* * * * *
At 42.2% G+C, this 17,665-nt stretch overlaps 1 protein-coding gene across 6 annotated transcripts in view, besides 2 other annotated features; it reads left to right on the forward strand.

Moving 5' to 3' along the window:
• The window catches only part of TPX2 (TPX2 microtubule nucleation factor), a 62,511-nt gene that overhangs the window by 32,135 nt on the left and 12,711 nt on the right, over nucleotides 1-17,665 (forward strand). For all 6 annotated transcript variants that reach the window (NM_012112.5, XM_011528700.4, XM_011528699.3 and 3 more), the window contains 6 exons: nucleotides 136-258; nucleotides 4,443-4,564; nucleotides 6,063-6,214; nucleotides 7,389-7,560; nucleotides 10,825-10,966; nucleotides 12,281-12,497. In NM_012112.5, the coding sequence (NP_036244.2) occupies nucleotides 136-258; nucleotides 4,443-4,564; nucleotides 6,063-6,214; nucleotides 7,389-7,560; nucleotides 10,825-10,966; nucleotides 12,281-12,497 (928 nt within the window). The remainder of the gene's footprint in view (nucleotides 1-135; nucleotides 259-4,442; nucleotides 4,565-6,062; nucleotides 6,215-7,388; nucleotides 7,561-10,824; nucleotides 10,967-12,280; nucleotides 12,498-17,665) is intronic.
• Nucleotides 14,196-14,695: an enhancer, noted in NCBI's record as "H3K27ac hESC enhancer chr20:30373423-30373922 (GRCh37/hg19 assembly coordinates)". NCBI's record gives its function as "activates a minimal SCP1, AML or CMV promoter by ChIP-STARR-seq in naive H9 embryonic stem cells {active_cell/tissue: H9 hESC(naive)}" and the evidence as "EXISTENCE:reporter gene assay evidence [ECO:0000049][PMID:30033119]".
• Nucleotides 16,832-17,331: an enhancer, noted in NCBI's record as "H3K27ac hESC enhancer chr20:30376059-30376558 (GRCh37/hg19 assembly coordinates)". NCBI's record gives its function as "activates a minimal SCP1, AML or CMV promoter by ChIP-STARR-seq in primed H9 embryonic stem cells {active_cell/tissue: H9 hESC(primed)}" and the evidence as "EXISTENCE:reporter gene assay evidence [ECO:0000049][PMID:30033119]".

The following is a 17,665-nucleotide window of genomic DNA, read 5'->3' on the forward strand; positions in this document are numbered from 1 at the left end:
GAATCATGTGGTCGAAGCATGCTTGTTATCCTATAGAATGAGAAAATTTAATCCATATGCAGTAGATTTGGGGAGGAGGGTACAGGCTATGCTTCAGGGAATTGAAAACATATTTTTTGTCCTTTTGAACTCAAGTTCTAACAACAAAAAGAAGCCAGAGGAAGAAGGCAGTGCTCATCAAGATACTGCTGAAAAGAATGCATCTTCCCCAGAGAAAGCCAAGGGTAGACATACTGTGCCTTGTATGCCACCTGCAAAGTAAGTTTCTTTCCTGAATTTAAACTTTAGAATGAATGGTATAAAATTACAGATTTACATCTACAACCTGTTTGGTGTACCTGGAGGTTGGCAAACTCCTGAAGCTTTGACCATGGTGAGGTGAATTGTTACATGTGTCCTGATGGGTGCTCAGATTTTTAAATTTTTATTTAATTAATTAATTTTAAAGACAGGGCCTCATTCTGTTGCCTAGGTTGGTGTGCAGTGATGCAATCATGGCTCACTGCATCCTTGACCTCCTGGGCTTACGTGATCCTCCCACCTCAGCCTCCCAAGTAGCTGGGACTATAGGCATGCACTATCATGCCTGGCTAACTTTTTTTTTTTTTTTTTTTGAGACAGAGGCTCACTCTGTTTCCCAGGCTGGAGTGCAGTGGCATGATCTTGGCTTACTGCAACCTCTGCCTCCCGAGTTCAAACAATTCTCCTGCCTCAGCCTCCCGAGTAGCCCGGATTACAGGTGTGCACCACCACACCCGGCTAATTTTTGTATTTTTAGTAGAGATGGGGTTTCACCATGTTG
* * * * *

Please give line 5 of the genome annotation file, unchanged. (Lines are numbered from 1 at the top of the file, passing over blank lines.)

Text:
• Nucleotides 16,832-17,331: an enhancer, noted in NCBI's record as "H3K27ac hESC enhancer chr20:30376059-30376558 (GRCh37/hg19 assembly coordinates)". NCBI's record gives its function as "activates a minimal SCP1, AML or CMV promoter by ChIP-STARR-seq in primed H9 embryonic stem cells {active_cell/tissue: H9 hESC(primed)}" and the evidence as "EXISTENCE:reporter gene assay evidence [ECO:0000049][PMID:30033119]".